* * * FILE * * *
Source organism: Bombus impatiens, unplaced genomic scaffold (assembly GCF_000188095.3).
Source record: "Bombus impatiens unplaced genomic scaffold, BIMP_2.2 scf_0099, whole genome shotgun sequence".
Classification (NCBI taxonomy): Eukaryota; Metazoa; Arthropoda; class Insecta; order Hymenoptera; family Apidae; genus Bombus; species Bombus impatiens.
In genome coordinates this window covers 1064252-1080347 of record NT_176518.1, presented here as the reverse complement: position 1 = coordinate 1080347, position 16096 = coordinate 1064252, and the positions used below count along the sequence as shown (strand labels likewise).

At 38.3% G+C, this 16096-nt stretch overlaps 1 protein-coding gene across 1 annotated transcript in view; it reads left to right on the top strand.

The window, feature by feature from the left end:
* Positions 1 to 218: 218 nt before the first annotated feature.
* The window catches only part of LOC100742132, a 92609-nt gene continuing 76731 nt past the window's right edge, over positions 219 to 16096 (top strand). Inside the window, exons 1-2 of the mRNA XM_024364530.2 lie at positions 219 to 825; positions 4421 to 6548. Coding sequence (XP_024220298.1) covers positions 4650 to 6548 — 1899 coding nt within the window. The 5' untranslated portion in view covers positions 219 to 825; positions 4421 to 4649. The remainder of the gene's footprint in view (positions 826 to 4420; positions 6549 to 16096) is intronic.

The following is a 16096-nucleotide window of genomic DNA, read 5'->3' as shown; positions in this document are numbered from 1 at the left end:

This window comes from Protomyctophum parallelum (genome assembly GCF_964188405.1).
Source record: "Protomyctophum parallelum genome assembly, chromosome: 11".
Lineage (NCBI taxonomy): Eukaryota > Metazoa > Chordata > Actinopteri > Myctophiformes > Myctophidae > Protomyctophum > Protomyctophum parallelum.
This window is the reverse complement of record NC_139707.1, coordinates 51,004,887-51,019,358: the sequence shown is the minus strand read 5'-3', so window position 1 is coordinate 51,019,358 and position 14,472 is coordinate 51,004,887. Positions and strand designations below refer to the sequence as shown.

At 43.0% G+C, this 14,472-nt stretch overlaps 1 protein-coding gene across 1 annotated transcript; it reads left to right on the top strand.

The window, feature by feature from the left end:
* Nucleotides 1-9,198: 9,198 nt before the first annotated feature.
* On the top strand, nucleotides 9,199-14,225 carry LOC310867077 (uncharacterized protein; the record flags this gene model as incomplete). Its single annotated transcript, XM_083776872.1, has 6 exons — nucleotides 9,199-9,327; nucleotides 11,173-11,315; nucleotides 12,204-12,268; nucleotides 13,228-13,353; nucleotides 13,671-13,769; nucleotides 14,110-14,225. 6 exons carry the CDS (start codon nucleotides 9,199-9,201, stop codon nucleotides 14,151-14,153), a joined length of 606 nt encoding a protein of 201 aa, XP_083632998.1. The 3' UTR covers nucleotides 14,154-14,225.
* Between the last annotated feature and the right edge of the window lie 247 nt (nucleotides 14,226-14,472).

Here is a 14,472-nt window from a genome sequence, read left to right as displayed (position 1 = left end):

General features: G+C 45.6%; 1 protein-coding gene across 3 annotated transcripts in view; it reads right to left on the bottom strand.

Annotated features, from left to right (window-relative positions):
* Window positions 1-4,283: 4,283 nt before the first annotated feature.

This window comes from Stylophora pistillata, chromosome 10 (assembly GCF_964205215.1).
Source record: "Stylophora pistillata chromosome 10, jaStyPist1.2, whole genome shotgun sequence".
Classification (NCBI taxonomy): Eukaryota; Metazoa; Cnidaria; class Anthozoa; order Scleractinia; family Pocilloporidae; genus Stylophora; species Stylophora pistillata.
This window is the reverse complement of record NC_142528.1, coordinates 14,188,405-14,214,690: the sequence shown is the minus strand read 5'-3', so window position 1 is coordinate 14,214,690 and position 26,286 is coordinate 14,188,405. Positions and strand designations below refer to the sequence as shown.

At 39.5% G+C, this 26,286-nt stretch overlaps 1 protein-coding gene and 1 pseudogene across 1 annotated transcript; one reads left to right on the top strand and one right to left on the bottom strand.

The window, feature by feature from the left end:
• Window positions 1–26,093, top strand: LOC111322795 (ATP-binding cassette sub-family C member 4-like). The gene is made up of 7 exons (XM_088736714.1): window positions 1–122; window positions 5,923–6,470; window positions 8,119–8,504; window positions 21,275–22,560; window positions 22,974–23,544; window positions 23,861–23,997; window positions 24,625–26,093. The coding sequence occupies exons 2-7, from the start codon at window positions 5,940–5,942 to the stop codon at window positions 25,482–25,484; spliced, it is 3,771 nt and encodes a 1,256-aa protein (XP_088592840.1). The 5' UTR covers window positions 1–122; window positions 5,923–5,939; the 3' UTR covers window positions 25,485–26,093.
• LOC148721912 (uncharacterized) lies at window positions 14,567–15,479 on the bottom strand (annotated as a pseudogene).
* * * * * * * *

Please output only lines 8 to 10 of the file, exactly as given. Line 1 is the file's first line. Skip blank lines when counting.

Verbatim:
* The window catches only part of LOC100742132, a 92609-nt gene continuing 76731 nt past the window's right edge, over positions 219 to 16096 (top strand). Inside the window, exons 1-2 of the mRNA XM_024364530.2 lie at positions 219 to 825; positions 4421 to 6548. Coding sequence (XP_024220298.1) covers positions 4650 to 6548 — 1899 coding nt within the window. The 5' untranslated portion in view covers positions 219 to 825; positions 4421 to 4649. The remainder of the gene's footprint in view (positions 826 to 4420; positions 6549 to 16096) is intronic.

The following is a 16096-nucleotide window of genomic DNA, read 5'->3' as shown; positions in this document are numbered from 1 at the left end:

This window comes from Protomyctophum parallelum (genome assembly GCF_964188405.1).